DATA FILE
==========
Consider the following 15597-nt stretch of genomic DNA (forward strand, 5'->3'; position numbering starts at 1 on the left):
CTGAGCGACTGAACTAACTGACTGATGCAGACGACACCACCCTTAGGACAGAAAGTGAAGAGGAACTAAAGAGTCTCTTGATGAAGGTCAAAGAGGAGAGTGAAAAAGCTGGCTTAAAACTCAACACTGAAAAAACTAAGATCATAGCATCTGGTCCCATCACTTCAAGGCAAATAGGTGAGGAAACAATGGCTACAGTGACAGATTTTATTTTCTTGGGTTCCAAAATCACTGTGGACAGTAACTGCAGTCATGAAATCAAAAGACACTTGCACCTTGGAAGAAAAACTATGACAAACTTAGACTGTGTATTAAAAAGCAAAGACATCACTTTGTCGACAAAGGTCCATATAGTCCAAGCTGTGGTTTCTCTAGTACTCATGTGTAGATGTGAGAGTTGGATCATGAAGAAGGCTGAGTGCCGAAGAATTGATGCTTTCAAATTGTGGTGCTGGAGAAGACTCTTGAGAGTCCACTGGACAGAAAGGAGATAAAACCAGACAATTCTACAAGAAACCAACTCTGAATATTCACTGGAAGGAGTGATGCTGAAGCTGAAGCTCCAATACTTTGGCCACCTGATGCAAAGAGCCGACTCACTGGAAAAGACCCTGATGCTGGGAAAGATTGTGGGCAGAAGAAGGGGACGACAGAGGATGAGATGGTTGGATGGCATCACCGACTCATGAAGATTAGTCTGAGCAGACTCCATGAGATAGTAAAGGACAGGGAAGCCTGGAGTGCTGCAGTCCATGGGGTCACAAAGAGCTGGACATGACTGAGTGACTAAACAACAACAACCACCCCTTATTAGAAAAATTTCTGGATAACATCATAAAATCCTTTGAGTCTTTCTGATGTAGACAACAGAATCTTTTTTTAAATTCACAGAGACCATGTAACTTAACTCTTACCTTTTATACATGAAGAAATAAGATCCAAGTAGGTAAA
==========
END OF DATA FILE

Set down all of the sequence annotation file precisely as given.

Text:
Consider the following 15597-nt stretch of genomic DNA (forward strand, 5'->3'; position numbering starts at 1 on the left):
CTGAGCGACTGAACTAACTGACTGATGCAGACGACACCACCCTTAGGACAGAAAGTGAAGAGGAACTAAAGAGTCTCTTGATGAAGGTCAAAGAGGAGAGTGAAAAAGCTGGCTTAAAACTCAACACTGAAAAAACTAAGATCATAGCATCTGGTCCCATCACTTCAAGGCAAATAGGTGAGGAAACAATGGCTACAGTGACAGATTTTATTTTCTTGGGTTCCAAAATCACTGTGGACAGTAACTGCAGTCATGAAATCAAAAGACACTTGCACCTTGGAAGAAAAACTATGACAAACTTAGACTGTGTATTAAAAAGCAAAGACATCACTTTGTCGACAAAGGTCCATATAGTCCAAGCTGTGGTTTCTCTAGTACTCATGTGTAGATGTGAGAGTTGGATCATGAAGAAGGCTGAGTGCCGAAGAATTGATGCTTTCAAATTGTGGTGCTGGAGAAGACTCTTGAGAGTCCACTGGACAGAAAGGAGATAAAACCAGACAATTCTACAAGAAACCAACTCTGAATATTCACTGGAAGGAGTGATGCTGAAGCTGAAGCTCCAATACTTTGGCCACCTGATGCAAAGAGCCGACTCACTGGAAAAGACCCTGATGCTGGGAAAGATTGTGGGCAGAAGAAGGGGACGACAGAGGATGAGATGGTTGGATGGCATCACCGACTCATGAAGATTAGTCTGAGCAGACTCCATGAGATAGTAAAGGACAGGGAAGCCTGGAGTGCTGCAGTCCATGGGGTCACAAAGAGCTGGACATGACTGAGTGACTAAACAACAACAACCACCCCTTATTAGAAAAATTTCTGGATAACATCATAAAATCCTTTGAGTCTTTCTGATGTAGACAACAGAATCTTTTTTTAAATTCACAGAGACCATGTAACTTAACTCTTACCTTTTATACATGAAGAAATAAGATCCAAGTAGGTAAA